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- ItemVertical distribution of aerosol optical properties in the Po Valley during the 2012 summer campaigns(Katlenburg-Lindau : EGU, 2018) Bucci, Silvia; Cristofanelli, Paolo; Decesari, Stefano; Marinoni, Angela; Sandrini, Silvia; Größ, Johannes; Wiedensohler, Alfred; Di Marco, Chiara F.; Nemitz, Eiko; Cairo, Francesco; Di Liberto, Luca; Fierli, FedericoStudying the vertical distribution of aerosol particle physical and chemical properties in the troposphere is essential to understand the relative importance of local emission processes vs. long-range transport for column-integrated aerosol properties (e.g. the aerosol optical depth, AOD, affecting regional climate) as well as for the aerosol burden and its impacts on air quality at the ground. The main objective of this paper is to investigate the transport of desert dust in the middle troposphere and its intrusion into the planetary boundary layer (PBL) over the Po Valley (Italy), a region considered one of the greatest European pollution hotspots for the frequency that particulate matter (PM) limit values are exceeded. Events of mineral aerosol uplift from local (soil) sources and phenomena of hygroscopic growth at the ground are also investigated, possibly affecting the PM concentration in the region as well. During the PEGASOS 2012 field campaign, an integrated observing-modelling system was set up based on near-surface measurements (particle concentration and chemistry), vertical profiling (backscatter coefficient profiles from lidar and radiosoundings) and Lagrangian air mass transport simulations by FLEXPART model. Measurements were taken at the San Pietro Capofiume supersite (44°39′ĝ€N, 11°37′ĝ€E; 11ĝ€mĝ€a.s.l.), located in a rural area relatively close to some major urban and industrial emissive areas in the Po Valley. Mt. Cimone (44°12′ĝ€N, 10°42′ĝ€E; 2165ĝ€mĝ€a.s.l.) WMO/GAW station observations are also included in the study to characterize regional-scale variability. Results show that, in the Po Valley, aerosol is detected mainly below 2000ĝ€mĝ€a.s.l. with a prevalent occurrence of non-depolarizing particles ( > 50ĝ€% throughout the campaign) and a vertical distribution modulated by the PBL daily evolution. Two intense events of mineral dust transport from northern Africa (19-21 and 29 June to 2 July) are observed, with layers advected mainly above 2000ĝ€m, but subsequently sinking and mixing in the PBL. As a consequence, a non-negligible occurrence of mineral dust is observed close to the ground ( ĝ1/4 7ĝ€% of occurrence during a 1-month campaign). The observations unambiguously show Saharan dust layers intruding the Po Valley mixing layer and directly affecting the aerosol concentrations near the surface. Finally, lidar observations also indicate strong variability in aerosol on shorter timescales (hourly). Firstly, these highlight events of hygroscopic growth of anthropogenic aerosol, visible as shallow layers of low depolarization near the ground. Such events are identified during early morning hours at high relative humidity (RH) conditions (RHĝ€ > 80ĝ€%). The process is observed concurrently with high PM1 nitrate concentration (up to 15ĝ€μgĝ€cmĝ'3) and hence mainly explicable by deliquescence of fine anthropogenic particles, and during mineral dust intrusion episodes, when water condensation on dust particles could instead represent the dominant contribution. Secondly, lidar images show frequent events (mean daily occurrence of ĝ1/4 ĝ€22ĝ€% during the whole campaign) of rapid uplift of mineral depolarizing particles in afternoon-evening hours up to 2000ĝ€mĝ€a.s.l. height. The origin of such particles cannot be directly related to long-range transport events, being instead likely linked to processes of soil particle resuspension from agricultural lands.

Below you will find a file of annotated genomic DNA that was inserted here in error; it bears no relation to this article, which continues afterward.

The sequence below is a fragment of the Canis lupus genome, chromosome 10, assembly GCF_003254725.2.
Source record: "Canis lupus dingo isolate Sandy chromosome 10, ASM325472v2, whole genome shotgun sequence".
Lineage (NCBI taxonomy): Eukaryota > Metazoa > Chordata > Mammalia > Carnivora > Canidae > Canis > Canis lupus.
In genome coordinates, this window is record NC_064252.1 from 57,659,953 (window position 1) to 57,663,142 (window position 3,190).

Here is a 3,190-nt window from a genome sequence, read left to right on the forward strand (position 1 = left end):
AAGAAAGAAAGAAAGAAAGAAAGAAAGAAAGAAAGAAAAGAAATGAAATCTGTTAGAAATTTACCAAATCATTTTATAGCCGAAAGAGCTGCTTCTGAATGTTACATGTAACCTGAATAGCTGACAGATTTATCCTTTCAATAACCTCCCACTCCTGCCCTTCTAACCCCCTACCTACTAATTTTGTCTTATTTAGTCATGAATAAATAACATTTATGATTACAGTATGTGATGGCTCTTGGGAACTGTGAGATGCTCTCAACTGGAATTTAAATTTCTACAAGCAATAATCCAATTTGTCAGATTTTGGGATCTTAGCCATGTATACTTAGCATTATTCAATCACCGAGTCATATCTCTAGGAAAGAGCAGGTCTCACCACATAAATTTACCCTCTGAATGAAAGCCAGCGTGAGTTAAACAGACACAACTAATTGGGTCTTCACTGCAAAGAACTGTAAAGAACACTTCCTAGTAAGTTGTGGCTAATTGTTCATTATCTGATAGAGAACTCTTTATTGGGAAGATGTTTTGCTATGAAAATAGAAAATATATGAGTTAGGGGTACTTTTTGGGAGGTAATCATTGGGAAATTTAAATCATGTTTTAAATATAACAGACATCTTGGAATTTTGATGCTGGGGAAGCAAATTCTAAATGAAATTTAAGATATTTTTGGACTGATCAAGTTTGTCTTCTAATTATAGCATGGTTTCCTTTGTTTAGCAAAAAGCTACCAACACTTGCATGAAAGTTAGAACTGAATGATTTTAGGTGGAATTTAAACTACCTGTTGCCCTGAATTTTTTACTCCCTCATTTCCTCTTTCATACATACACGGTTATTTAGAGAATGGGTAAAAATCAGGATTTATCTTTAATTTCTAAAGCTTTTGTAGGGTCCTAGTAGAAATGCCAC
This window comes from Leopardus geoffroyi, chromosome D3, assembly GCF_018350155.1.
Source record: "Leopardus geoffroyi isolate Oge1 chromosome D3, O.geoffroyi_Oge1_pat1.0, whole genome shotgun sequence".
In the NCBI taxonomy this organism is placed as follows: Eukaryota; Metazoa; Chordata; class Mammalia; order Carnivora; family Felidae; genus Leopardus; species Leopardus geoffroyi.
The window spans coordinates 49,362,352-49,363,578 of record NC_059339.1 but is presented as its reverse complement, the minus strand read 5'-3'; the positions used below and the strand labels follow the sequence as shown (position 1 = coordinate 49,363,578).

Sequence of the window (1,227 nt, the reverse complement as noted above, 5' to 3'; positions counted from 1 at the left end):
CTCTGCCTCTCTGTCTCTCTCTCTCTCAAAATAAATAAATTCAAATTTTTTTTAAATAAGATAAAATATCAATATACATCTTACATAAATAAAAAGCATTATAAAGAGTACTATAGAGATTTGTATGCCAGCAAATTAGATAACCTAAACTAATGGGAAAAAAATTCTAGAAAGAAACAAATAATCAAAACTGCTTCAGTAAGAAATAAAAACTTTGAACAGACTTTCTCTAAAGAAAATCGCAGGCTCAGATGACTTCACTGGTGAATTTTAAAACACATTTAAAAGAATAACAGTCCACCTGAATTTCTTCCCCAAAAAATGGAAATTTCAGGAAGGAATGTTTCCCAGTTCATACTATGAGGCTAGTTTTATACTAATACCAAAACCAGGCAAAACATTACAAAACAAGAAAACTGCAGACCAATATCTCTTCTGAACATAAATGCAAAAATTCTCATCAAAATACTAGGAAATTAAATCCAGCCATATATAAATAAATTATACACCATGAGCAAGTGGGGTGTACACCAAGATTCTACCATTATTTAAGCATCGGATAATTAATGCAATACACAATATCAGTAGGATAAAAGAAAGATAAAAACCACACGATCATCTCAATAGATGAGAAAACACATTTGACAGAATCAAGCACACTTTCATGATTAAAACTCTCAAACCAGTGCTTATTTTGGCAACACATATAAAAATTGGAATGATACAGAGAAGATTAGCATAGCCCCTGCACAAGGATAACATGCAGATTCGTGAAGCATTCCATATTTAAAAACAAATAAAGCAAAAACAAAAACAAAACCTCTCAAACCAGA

- ItemComparison of particle number size distribution trends in ground measurements and climate models(Katlenburg-Lindau : EGU, 2022) Leinonen, Ville; Kokkola, Harri; Yli-Juuti, Taina; Mielonen, Tero; Kühn, Thomas; Nieminen, Tuomo; Heikkinen, Simo; Miinalainen, Tuuli; Bergman, Tommi; Carslaw, Ken; Decesari, Stefano; Fiebig, Markus; Hussein, Tareq; Kivekäs, Niku; Krejci, Radovan; Kulmala, Markku; Leskinen, Ari; Massling, Andreas; Mihalopoulos, Nikos; Mulcahy, Jane P.; Noe, Steffen M.; van Noije, Twan; O'Connor, Fiona M.; O'Dowd, Colin; Olivie, Dirk; Pernov, Jakob B.; Petäjä, Tuukka; Seland, Øyvind; Schulz, Michael; Scott, Catherine E.; Skov, Henrik; Swietlicki, Erik; Tuch, Thomas; Wiedensohler, Alfred; Virtanen, Annele; Mikkonen, SanttuDespite a large number of studies, out of all drivers of radiative forcing, the effect of aerosols has the largest uncertainty in global climate model radiative forcing estimates. There have been studies of aerosol optical properties in climate models, but the effects of particle number size distribution need a more thorough inspection. We investigated the trends and seasonality of particle number concentrations in nucleation, Aitken, and accumulation modes at 21 measurement sites in Europe and the Arctic. For 13 of those sites, with longer measurement time series, we compared the field observations with the results from five climate models, namely EC-Earth3, ECHAM-M7, ECHAM-SALSA, NorESM1.2, and UKESM1. This is the first extensive comparison of detailed aerosol size distribution trends between in situ observations from Europe and five earth system models (ESMs). We found that the trends of particle number concentrations were mostly consistent and decreasing in both measurements and models. However, for many sites, climate models showed weaker decreasing trends than the measurements. Seasonal variability in measured number concentrations, quantified by the ratio between maximum and minimum monthly number concentration, was typically stronger at northern measurement sites compared to other locations. Models had large differences in their seasonal representation, and they can be roughly divided into two categories: for EC-Earth and NorESM, the seasonal cycle was relatively similar for all sites, and for other models the pattern of seasonality varied between northern and southern sites. In addition, the variability in concentrations across sites varied between models, some having relatively similar concentrations for all sites, whereas others showed clear differences in concentrations between remote and urban sites. To conclude, although all of the model simulations had identical input data to describe anthropogenic mass emissions, trends in differently sized particles vary among the models due to assumptions in emission sizes and differences in how models treat size-dependent aerosol processes. The inter-model variability was largest in the accumulation mode, i.e. sizes which have implications for aerosol-cloud interactions. Our analysis also indicates that between models there is a large variation in efficiency of long-range transportation of aerosols to remote locations. The differences in model results are most likely due to the more complex effect of different processes instead of one specific feature (e.g. the representation of aerosol or emission size distributions). Hence, a more detailed characterization of microphysical processes and deposition processes affecting the long-range transport is needed to understand the model variability.